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Wadi Nisnas – a melting pot that generates a profusion of dishes

The locals refer to it simply as The Wadi, a deferential moniker that hints there is no other wadi before it; still, on the other hand, this kind of overfamiliarity might lead a person to take things for granted.


And Wadi Nisnas, without a doubt, is not to be taken for granted.

Truth of the matter is this small Christian Arab neighborhood of approximately 8,000 residents, situated between Hadar and Downtown, is a real marvel, especially when considering its size; one will rarely find such a plethora of sights and colors, tastes and smells, such a jolly bustle, in places twice or thrice its size. The variety is almost overwhelming.

Nisnas (mongoose, in Arabic) is a center of fine foods of all sorts. Here one can find the folksy "Eastern" restaurants and eateries; the mouth-watering classy gourmet delicatessens; the Baklava bakeries with the sweet-as-sin miniature pastries that double as eye candies, and the highly enticing tamarind juice; coffee toasters that make the best cardamom coffee in Israel; superb hummus and labane; venerated shawarma stands; and of course the two amiably rivaling legendary falafel shops who stand opposite each other on both sides of a very narrow alley.

All this before even mentioning the picturesque market stalls offering lush produce and bright-colored baladi (organic) vegetables; the fishmongers, the butchers, the spice shops, the pitta bread bakeries, the olive oil, the olives… was Xanadu ever closer?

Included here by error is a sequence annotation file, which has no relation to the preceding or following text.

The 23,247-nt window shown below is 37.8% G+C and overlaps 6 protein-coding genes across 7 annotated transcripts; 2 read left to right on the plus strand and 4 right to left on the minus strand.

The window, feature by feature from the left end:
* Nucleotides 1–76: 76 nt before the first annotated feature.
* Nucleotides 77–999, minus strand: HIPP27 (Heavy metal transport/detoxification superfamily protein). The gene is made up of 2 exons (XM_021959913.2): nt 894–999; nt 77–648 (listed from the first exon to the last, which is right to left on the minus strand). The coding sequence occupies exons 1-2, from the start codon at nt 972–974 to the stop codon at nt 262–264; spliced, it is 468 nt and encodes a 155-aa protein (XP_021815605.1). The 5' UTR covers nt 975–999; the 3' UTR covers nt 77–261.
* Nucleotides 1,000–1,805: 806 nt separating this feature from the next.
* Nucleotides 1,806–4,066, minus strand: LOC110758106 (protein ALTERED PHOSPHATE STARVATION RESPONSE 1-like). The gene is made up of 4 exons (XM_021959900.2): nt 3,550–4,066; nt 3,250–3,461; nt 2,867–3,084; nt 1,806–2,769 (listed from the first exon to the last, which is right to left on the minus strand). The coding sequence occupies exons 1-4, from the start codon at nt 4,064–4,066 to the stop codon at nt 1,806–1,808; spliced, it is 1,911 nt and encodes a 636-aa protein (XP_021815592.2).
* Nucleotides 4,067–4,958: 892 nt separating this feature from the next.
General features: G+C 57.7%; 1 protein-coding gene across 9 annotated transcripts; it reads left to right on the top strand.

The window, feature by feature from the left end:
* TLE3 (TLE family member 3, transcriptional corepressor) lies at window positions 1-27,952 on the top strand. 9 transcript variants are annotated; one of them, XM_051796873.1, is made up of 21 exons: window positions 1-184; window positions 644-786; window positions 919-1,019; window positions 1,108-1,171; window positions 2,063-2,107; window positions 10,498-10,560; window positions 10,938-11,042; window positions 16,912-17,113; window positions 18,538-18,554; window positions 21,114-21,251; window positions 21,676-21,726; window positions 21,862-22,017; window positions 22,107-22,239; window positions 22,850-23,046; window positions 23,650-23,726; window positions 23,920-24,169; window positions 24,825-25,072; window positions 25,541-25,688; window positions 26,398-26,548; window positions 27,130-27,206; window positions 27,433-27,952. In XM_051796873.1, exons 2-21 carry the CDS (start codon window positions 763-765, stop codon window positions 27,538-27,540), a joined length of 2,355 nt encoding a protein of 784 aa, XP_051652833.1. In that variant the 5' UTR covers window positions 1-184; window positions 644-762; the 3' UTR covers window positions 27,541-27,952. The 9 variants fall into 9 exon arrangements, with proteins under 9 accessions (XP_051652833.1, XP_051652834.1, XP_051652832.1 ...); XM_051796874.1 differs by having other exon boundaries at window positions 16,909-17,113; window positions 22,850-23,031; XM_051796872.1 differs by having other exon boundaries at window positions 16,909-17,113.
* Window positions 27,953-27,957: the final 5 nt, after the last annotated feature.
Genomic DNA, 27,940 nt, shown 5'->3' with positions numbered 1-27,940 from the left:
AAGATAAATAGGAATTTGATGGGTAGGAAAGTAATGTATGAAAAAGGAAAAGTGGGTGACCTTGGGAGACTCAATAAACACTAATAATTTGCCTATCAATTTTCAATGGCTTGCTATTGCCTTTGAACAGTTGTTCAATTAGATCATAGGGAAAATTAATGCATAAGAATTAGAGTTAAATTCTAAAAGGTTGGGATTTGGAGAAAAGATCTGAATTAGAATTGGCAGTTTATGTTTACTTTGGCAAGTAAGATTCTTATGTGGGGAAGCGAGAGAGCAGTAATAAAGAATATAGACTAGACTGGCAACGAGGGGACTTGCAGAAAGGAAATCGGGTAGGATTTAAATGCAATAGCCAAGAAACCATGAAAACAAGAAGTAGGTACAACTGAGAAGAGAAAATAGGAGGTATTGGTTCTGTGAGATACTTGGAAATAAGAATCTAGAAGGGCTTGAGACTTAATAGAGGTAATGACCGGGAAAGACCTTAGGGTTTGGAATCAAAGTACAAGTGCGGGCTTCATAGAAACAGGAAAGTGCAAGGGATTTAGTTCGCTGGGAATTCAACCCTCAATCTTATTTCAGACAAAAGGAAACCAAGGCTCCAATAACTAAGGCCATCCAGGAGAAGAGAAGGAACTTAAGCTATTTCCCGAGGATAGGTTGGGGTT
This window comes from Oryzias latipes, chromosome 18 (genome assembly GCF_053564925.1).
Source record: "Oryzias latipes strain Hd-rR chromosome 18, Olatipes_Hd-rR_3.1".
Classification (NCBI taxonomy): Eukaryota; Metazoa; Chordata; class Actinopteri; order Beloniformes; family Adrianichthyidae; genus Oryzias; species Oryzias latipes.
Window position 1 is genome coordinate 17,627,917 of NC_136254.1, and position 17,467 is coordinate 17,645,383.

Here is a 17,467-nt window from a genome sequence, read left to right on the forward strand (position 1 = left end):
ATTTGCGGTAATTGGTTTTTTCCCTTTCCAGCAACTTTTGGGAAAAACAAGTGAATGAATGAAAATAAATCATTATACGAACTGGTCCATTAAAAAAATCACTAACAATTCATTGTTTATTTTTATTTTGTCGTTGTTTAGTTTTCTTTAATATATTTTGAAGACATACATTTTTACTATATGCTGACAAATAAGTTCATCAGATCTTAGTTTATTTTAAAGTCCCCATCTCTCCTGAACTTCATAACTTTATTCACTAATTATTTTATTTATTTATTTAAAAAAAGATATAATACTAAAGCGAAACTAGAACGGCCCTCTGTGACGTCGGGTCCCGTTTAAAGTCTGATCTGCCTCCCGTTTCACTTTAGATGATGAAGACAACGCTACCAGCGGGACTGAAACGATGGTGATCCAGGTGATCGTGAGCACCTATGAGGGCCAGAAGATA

It is no wonder, then, that Wadi Nisnas is a regular location for tour guides who wish to impress groups of tourists from all around the world.

Now, it just may be that all this richness will not have existed or will not have been as attractive, if not for the Wadi's unique character: the neighborhood is an architectural oasis frozen in time, charming and quaint, radiating a refined aura serving to convince that the old times were actually good as advertised.

Quite impressive, do you not agree? Well, yes, but we have not yet mentioned the art. Renowned for its liberal nature and practice of coexistence, Haifa initiated the Holiday of Holidays Festival, celebrating Hanukkah, the Ramadan and Christmas, which takes place in the Wadi annually since 1993. During the three weeks of the festival, the neighborhood becomes an outdoor art gallery – dozens of artists from all over the country exhibit their works in the streets. The interesting part is that some are transient, but many of the works – murals, sculptures, installations, poems etc. – are permanent, ipso facto turning the Wadi into a huge urban art gallery. The resulting ambience is hard to describe and should be experienced firsthand.

Understandably, such diversity and concentrated richness might set one's head abuzz. Just the perfect time to take a break from the mundane and take refuge in one of the local churches – Saint John or Saint Lucas - to listen to a concert of heavenly music , sacred or profane.

Beit HaGefen, the Jewish and Arab cultural center promoting mutual social advancement in Haifa and in Israel for more than five decades, operates from Wadi Nisnas. Besides it many programs the center has a visitors center and a gallery, and is the home of El Karama theatre.  

On weekends and holidays mainly, but not only, Wadi Nisnas is a cross section of Haifa's life and its variegated culture and populace, a showcase vividly displaying what normalcy and peace look like.

Phoo: www.chefbalashuk.com